“Life in the Seven Kingdoms is never dull . . .” 

–Jen McConnel, School Library Journal


Train Them Up the Way They Should Go

After a long, rainy winter, families in Germany are ready to get out of the house and have a little fun. Why don’t you come along?

The joy of sustainability is becoming a theme around here.

We accidentally discovered this festival while trying to repair the handle on a wicker basket. The basketmakers were attending this fair as vendors and said we could bring the basket along. It pays to fix things. 😉 So we hopped on the train . . .

What I like about public transportation is the freedom to explore.

You don’t have to go back the same way you came. Or figure out where you parked the car. For people who are chronically lost *cough* public transportation is a simplified version of geography. 😉

This spotlessly clean train station was set up underneath the Kennedy Bridge in Bonn, Germany

kid-size train at the station
Platform 1 for a children's train ride

All aboard the Miniature Express!

Years ago, I read a leaflet at a local elementary school in Germany that made the case for teaching your children to get around independently. The leaflet recommended starting with a balance bike–no pedals–then a real bike, and finally commuting with public transportation. 

Everyone would be happier if the kids got wherever they needed to go, on their own. This is not an especially American concept.

This train probably isn’t part of the public transportation agenda, but it would have sold me (and my kids!) on the idea of taking a train to get somewhere.

What are your goals for the kids in your life? If you are a teacher or librarian or parent or grandparent, what matters to you that you want to pass on to the next generation?

Don't You Love the Official Clock?

The attention to detail is amazing (and unsurprising in the country that produced the first “mass market train sets” in 1861). Note the official train-crossing signs, and the mini-landscape of trees, wood chips and a park bench. 

You can’t confuse this with Platform 9 3/4 because it is clearly labeled Gleis 1.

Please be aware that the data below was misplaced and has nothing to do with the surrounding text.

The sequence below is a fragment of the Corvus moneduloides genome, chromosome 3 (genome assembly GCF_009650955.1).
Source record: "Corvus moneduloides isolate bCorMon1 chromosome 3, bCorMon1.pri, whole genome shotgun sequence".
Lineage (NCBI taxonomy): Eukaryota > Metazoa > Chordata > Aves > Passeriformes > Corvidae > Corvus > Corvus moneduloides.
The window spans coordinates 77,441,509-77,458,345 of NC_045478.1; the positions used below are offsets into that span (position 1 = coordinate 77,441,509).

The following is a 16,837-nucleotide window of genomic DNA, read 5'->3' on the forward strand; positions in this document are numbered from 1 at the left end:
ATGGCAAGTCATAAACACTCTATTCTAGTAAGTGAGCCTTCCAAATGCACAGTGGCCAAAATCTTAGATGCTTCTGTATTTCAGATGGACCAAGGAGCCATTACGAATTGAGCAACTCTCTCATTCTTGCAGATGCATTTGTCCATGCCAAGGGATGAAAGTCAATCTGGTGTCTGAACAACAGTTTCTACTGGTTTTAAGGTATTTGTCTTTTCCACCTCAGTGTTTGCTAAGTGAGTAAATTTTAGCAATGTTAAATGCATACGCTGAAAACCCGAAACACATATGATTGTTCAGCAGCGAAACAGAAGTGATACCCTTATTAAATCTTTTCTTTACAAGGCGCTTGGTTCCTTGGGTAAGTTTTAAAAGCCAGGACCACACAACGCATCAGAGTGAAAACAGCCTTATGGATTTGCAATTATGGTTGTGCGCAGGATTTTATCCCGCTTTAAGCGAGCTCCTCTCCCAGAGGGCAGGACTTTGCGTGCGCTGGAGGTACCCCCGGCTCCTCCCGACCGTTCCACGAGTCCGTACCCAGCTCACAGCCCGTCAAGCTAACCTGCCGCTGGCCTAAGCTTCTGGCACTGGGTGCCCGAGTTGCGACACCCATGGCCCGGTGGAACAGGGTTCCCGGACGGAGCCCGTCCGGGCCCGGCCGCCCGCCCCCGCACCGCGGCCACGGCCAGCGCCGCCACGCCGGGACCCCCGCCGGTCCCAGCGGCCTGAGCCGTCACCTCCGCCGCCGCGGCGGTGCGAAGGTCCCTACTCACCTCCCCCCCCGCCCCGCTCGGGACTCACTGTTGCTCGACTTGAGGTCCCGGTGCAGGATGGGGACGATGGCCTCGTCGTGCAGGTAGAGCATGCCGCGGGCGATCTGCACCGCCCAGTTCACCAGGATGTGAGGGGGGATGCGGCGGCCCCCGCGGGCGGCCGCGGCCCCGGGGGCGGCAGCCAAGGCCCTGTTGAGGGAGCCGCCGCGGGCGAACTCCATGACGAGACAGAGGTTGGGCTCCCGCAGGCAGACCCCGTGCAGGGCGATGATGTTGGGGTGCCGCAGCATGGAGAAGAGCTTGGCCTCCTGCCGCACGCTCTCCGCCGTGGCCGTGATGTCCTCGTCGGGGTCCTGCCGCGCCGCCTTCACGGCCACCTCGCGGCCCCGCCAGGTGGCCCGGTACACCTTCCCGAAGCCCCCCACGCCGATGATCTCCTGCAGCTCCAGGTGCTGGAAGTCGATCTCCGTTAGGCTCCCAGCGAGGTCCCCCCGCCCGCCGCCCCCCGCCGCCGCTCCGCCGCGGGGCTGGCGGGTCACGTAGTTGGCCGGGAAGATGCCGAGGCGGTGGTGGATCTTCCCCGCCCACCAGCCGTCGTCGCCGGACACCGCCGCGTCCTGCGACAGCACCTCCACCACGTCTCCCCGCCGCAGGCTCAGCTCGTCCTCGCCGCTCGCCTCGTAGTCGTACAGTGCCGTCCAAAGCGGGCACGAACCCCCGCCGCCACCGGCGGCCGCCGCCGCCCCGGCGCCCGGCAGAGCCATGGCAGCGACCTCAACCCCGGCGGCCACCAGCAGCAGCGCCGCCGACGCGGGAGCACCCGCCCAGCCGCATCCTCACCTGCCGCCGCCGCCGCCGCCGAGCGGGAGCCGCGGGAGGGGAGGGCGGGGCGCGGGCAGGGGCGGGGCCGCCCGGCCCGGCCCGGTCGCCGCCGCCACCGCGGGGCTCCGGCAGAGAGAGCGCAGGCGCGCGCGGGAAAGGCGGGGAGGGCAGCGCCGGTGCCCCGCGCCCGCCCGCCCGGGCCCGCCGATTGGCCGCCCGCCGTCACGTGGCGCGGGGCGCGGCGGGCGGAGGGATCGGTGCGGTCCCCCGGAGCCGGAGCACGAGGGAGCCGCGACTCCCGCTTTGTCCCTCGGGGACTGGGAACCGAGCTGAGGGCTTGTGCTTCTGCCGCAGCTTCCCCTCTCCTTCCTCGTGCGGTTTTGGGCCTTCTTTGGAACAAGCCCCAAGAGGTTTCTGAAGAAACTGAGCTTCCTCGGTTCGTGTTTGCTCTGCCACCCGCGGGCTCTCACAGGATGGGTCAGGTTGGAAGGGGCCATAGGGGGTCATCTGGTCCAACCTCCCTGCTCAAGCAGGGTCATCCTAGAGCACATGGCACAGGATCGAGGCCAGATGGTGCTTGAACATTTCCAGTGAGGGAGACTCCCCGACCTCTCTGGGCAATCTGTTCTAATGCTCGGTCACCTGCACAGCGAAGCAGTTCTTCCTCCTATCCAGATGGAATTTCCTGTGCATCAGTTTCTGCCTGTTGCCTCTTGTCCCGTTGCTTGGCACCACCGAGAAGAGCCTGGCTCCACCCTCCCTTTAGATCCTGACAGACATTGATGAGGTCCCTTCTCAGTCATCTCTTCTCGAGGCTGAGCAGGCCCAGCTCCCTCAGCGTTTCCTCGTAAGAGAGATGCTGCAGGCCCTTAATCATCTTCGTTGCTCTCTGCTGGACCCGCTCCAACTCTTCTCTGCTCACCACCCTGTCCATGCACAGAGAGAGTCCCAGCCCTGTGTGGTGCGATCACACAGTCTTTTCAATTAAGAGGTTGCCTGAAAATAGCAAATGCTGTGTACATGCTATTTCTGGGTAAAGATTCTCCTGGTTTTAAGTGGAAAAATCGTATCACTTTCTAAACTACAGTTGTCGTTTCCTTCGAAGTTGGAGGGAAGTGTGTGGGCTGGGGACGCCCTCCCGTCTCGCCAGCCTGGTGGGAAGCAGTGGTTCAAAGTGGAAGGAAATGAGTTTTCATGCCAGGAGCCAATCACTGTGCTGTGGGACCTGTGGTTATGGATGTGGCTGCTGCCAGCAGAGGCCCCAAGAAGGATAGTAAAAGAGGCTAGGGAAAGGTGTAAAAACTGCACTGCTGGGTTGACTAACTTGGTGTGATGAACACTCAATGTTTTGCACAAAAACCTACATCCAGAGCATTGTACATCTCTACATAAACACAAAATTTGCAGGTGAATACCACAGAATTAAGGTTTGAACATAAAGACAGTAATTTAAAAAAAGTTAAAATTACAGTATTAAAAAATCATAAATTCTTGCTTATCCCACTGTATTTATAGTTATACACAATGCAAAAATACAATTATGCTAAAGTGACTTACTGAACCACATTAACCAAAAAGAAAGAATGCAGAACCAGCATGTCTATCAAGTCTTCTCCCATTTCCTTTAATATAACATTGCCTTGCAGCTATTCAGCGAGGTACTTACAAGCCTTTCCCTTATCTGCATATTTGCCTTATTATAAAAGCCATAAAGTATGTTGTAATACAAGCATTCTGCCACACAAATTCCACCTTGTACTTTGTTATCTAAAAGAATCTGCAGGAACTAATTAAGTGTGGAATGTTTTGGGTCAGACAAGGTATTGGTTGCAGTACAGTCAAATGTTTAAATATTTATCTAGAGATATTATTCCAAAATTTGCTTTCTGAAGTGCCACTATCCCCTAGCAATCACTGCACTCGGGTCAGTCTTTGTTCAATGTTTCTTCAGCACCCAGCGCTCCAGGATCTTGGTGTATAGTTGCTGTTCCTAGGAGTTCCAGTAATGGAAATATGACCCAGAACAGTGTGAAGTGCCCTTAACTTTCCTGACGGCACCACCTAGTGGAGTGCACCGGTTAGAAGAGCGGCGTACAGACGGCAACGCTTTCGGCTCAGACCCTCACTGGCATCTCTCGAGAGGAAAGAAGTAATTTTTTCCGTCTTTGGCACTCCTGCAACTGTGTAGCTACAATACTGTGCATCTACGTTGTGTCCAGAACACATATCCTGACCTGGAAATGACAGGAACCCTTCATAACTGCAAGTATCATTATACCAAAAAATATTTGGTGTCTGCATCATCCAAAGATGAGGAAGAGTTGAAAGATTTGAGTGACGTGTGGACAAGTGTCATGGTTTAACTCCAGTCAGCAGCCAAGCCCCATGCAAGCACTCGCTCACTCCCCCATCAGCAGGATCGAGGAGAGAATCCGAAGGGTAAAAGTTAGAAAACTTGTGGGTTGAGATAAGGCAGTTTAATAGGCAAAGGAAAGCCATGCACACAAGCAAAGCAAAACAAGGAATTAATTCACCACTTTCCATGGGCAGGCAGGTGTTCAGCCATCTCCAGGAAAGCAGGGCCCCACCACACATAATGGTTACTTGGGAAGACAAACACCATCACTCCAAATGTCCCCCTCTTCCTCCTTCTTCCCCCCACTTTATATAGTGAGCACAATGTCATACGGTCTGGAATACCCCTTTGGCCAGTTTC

When our family first arrived in Germany, I used to wait at the bus stop with one of my kids. 

During Advent–the season before Christmas when the Christmas markets are outside–our local plumbing store ran a model train in their display window that changed almost every day. Free entertainment 🙂 

What a community-minded thing to do for frozen kids!

"Dream now. Enjoy tomorrow" is the perfect slogan for me!

Oh, wait–I’m already sold on trains!

You can read more about our epic train adventures as I get them up onto the blog. I planned to report on the journey–Live!–but there was too much adventure for me to process.

I think of these adventures as

Bumpity Boulevard Press

On The Rails.


In case you thought all the entertainment was for the kids . . .

The roof of this carousel rotates over the customers, who order their drinks at the counter below. I’d give it a blue ribbon for “Most Elaborate Stand”, wouldn’t you?

carousel for serving beer at a market in Germany

The illusion of warm weather with flower bouquets, seedlings, and lemon trees

The shivering daffodils, bare trees, and heavy clothes declare the actual season, but the imagination is a wonderful survival mechanism and even more fun when we use it together. On the other side of the junior train station, there were racks of seedlings and houseplants. Also snacks from Ghana, a musical group whose team vehicle was a vintage VW van with a convertible top. Something to encourage everyone!

flowers at the Rhine market under the Kennedy Bridge in Bonn, Germany
Daffodils on the Rhine River
lemon trees at the Rhine market under the Kennedy Bridge in Bonn, Germany

Isn’t it interesting that fixing something can take you on an adventure?

There’s something special about getting a handmade item repaired by someone who really knows how. It’s like opening a window into a different world. When I visit a new place, I like to look in the markets to see what foods and crafts are sold in that town.

Everyone has some special knowledge that seems mysterious to others. I know a lot of authors, and can still be wowed by their skill. But I don’t know many craftspeople, so when I meet someone who knows how to fix a piano caster, or a basket handle, it’s magic.

Here’s the new handle on the basket:


Ferris Wheel in the Distance

Ferris Wheel on the Rhine

And when they are old, they will not depart from it . . .

Our world feels bigger than ever these days, and the news often feels like one unsurmountable problem after another, for us and for the children who come after us.

But there is hope in the small things–small repairs that make old things whole again, small celebrations that give families and friends time to heal and to grow.

A lemon tree might prompt a lemonade stand (or one with delicious lemon cake).

A ride on a small train might be the beginning of a lifetime of train adventures or a more sustainable future.

Small discoveries about how things are put together and repaired–and which things turn into trash–can influence future purchases. I read somewhere that we tend to love the things that we have repaired, that caring for them adds value. What do you think? Is it true for you?

We don’t know what small things will have big effects. But we can see that each of us has special skills, special knowledge, and a powerful imagination.